For some, it’s bad manners. For others, it’s practically an art form. It is a taboo that exists in every culture and is a feature of many people’s daily lives. It inspires outrage, laughter, sadness – and sometimes even romance.
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“It” is cursing, of course. And it has scientists talking.
In recent years, studies have linked profanity to health benefits — such as pain relief — and traits — such as honesty. Are these associations real, or are all these studies a bunch of BS? We spoke to health psychologist Grace Tworek, PsyD, to learn more.
Does cursing make you smarter?
You’ve probably heard a variation of the phrase “swearing is the sign of a weak spirit and an even weaker character” at some point in your life. It implies that swearing is a form of compensation – that the only reason people use foul language is that they are not smart enough to express themselves properly.
According to a 2015 study, the opposite is true. Researchers compared general fluency — measured by a Controlled Oral Word Association Test (COWAT) — to taboo word fluency and animal word fluency.
The experiment may sound complicated, but it isn’t. The examiner chooses a letter and asks the subject to name as many words as possible that begin with that letter. They then do the task again and ask the subject to write down swear words that begin with the letter. Finally, they ask the subject to list animals whose names begin with that letter.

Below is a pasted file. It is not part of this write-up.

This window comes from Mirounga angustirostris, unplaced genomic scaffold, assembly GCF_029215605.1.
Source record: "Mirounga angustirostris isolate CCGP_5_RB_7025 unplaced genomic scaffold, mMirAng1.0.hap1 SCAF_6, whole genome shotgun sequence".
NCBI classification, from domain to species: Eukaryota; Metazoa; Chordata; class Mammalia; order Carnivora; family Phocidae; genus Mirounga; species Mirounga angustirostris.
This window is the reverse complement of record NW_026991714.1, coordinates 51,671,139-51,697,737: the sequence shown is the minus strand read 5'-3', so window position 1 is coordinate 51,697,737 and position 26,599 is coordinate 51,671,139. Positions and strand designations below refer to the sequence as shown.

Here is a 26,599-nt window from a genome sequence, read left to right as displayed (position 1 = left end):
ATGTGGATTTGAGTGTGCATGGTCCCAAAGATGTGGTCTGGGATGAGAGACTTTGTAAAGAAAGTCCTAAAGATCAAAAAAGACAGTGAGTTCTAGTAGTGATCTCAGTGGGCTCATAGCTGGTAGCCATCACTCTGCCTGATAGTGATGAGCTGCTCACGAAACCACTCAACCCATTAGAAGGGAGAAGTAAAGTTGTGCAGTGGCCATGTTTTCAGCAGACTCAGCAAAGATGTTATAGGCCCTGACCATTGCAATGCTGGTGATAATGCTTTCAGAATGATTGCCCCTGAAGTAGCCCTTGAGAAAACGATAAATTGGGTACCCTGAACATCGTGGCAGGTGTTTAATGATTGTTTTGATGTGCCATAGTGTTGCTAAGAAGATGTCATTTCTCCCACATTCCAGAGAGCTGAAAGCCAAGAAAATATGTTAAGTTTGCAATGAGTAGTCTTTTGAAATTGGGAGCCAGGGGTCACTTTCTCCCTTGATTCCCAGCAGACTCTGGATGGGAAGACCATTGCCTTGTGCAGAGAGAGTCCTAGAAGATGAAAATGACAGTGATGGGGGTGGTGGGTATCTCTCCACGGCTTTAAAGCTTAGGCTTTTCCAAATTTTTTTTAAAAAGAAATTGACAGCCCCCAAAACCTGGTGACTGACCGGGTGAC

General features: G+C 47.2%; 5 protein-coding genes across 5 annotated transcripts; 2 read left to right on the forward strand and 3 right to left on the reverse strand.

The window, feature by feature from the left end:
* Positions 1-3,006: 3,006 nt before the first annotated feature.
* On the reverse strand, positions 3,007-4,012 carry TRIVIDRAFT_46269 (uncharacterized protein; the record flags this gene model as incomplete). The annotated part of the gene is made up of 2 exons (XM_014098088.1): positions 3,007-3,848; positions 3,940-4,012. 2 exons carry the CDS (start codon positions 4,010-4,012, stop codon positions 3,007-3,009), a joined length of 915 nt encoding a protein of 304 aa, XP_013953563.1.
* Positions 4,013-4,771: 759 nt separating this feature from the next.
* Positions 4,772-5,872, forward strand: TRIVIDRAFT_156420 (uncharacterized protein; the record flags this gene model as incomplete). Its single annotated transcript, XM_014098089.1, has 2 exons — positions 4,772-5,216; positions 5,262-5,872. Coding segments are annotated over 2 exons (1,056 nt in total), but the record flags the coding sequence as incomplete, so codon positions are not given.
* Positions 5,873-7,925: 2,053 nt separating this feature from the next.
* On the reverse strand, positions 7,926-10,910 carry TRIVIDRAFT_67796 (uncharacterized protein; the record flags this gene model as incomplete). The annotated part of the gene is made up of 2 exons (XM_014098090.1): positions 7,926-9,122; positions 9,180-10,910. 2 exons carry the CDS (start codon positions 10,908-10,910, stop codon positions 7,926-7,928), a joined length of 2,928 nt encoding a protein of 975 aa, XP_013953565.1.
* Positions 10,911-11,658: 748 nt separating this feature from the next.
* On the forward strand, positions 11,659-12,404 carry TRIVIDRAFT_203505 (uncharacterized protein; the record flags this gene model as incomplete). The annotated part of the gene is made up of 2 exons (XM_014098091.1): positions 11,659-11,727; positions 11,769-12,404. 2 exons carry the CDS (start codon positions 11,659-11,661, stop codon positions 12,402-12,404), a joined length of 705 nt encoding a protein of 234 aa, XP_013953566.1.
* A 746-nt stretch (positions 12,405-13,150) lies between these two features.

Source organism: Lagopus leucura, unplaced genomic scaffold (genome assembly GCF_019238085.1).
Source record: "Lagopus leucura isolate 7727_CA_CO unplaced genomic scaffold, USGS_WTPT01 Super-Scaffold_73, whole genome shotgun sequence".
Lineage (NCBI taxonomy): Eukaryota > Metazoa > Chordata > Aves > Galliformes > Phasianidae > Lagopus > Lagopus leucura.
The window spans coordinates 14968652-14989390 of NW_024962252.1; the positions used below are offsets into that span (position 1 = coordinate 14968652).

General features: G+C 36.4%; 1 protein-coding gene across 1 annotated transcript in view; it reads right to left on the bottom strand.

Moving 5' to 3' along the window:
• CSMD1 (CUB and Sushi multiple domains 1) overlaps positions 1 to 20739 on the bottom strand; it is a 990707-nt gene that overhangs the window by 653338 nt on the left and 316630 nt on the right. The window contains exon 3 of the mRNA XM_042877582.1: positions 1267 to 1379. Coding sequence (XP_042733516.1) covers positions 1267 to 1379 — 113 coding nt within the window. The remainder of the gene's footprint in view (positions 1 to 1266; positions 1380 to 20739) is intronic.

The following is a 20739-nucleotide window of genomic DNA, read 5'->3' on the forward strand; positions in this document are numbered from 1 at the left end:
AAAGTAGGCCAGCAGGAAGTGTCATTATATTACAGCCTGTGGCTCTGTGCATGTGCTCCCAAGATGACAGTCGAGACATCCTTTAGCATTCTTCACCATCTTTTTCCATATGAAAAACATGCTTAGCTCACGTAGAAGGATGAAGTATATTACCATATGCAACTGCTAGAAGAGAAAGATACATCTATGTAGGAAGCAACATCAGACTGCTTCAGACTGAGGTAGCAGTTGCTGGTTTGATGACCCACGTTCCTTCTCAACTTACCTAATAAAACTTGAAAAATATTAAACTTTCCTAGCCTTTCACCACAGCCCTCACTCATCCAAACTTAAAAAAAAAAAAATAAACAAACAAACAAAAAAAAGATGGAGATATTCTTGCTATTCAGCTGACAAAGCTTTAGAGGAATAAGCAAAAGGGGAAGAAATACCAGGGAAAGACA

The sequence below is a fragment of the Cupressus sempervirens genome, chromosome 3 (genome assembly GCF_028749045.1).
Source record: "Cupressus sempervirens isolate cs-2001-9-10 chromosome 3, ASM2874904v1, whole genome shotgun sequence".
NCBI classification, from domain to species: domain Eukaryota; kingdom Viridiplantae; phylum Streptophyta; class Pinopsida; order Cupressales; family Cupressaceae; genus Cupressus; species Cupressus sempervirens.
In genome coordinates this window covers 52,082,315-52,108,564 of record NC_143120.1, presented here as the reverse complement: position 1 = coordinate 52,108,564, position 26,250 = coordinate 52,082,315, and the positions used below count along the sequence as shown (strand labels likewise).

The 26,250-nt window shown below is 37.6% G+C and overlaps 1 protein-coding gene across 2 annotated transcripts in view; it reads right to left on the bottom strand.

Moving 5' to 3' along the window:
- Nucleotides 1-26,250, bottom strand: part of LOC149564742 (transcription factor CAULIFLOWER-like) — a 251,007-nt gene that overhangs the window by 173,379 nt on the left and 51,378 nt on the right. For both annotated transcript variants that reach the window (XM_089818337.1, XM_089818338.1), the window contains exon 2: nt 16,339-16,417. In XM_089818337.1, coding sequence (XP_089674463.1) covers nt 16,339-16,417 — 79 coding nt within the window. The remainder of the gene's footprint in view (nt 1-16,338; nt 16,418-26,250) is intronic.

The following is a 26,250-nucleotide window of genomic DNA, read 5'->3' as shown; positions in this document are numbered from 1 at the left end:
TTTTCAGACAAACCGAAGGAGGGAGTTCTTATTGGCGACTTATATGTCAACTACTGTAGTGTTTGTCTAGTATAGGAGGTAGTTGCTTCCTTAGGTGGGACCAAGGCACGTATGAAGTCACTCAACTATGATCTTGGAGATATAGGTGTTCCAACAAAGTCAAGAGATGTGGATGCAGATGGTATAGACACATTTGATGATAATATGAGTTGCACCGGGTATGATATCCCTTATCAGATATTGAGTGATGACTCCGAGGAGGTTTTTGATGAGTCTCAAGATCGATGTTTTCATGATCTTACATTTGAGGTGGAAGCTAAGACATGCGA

The result, in the words of Dr. Tworek: “They noticed a trend. The more swear words you can generate, the more regular words you generate as well. So it is likely that you have a larger vocabulary on both sides.” In other words, the more words you know, the more bad words you know. Fluid is fluid.
But wait! Before you run off to teach little Timmy the seven words you can’t say on television, let’s unpack this research a bit.
Correlation does not equal causation
When asked how she reacts to studies linking swearing to intelligence, Dr. Tworek replies: ‘All I hear is my undergraduate statistics professor saying, ‘correlation does not equal causation’. It literally echoes through my head.”
“Correlation is not the same as causation” means that you cannot draw a conclusion about cause and effect based on a simple association between two things.
The classic example is the correlation between ice cream sales and shark attacks. When you look at the numbers, ice cream sales and shark attacks seem related, but we all know that ice cream sales don’t cause shark attacks. The actually the cause is the weather: both ice cream sales and shark attacks soar in the summer heat, as we flock to the beach – and the freezer – to keep cool.
Similarly, there isn’t enough evidence to prove a causal relationship between profanity and brain power.